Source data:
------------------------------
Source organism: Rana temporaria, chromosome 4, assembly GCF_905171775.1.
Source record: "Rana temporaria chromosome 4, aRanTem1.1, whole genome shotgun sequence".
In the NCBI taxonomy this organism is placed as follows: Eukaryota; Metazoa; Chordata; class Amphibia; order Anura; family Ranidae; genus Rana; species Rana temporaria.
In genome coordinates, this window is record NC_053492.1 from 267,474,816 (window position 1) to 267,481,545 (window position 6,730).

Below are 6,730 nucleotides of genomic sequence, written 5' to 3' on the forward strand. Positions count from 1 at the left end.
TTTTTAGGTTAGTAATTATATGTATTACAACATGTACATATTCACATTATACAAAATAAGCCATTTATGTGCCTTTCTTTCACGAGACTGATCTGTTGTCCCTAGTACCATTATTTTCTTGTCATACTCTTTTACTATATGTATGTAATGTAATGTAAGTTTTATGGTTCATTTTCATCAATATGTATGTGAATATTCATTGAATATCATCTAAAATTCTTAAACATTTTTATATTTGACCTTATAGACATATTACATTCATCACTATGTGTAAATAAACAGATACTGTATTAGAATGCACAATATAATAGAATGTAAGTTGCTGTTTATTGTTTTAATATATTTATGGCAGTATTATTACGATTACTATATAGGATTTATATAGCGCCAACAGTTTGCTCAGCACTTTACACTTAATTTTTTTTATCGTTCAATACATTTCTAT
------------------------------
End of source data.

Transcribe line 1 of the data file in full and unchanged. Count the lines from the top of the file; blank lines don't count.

Source organism: Rana temporaria, chromosome 4, assembly GCF_905171775.1.